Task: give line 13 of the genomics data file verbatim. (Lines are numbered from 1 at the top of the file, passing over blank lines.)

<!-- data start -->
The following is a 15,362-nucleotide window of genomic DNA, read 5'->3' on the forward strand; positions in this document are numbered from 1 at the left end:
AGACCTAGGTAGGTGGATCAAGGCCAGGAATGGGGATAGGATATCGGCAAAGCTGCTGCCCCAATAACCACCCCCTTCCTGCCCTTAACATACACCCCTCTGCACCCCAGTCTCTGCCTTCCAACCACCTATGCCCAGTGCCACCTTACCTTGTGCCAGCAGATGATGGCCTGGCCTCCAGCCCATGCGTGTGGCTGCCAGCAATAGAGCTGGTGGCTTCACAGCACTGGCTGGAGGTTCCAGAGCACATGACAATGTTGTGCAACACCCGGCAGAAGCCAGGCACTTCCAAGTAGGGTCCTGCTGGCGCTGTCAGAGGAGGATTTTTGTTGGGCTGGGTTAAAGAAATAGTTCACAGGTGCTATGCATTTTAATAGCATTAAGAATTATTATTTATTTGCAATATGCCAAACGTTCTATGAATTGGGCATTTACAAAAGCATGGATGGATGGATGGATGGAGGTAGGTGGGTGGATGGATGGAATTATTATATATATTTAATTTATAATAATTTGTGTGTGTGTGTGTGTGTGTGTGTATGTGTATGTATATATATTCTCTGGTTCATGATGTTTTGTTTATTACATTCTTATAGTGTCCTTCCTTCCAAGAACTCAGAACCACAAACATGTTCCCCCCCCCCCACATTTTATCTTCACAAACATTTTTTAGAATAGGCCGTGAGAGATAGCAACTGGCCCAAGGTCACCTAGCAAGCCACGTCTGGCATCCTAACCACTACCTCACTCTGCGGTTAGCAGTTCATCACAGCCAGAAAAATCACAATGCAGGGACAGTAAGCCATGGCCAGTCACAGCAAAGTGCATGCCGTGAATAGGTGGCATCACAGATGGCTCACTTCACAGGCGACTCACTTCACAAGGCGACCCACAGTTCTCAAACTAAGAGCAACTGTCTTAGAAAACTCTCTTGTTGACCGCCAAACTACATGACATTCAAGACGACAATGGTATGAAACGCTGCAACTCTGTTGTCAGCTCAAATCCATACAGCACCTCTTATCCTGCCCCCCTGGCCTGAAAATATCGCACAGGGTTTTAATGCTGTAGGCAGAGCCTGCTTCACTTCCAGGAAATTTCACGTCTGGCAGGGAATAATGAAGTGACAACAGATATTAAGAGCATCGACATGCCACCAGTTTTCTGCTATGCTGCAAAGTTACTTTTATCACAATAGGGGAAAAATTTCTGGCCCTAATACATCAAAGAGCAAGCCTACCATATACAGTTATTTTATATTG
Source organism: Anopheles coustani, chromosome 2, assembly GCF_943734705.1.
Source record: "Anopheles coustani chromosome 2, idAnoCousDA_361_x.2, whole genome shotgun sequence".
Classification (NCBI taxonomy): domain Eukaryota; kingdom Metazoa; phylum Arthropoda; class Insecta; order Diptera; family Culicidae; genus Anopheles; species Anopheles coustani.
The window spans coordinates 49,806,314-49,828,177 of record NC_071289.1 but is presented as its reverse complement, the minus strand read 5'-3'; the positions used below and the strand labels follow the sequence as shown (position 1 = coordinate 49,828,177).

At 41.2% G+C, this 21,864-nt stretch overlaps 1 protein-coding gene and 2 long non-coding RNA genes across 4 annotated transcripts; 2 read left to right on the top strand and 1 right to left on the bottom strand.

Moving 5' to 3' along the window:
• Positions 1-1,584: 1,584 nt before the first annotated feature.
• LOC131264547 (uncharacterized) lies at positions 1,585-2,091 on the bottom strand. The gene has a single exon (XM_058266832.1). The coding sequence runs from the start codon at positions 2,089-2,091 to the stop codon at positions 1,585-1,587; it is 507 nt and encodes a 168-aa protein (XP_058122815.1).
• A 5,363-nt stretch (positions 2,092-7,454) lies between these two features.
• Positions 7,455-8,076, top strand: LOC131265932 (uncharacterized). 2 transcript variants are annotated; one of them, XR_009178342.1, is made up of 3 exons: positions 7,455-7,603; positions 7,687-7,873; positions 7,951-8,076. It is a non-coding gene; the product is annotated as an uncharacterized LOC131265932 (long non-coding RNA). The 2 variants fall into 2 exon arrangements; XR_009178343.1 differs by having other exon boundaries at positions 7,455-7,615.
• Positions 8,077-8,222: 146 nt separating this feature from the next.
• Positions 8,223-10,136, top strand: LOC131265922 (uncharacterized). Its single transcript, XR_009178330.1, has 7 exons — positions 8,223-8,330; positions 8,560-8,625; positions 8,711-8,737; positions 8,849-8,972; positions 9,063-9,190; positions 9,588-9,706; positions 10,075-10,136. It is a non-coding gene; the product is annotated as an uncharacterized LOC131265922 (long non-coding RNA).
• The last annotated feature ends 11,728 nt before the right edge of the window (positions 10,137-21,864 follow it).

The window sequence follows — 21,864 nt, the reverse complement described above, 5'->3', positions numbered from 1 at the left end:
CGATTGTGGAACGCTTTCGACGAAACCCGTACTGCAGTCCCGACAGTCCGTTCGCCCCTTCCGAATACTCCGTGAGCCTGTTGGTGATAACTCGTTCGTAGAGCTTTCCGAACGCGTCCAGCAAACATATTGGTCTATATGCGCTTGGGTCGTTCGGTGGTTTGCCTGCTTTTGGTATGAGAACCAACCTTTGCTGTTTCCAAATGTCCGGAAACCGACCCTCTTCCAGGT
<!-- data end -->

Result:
• Positions 8,077-8,222: 146 nt separating this feature from the next.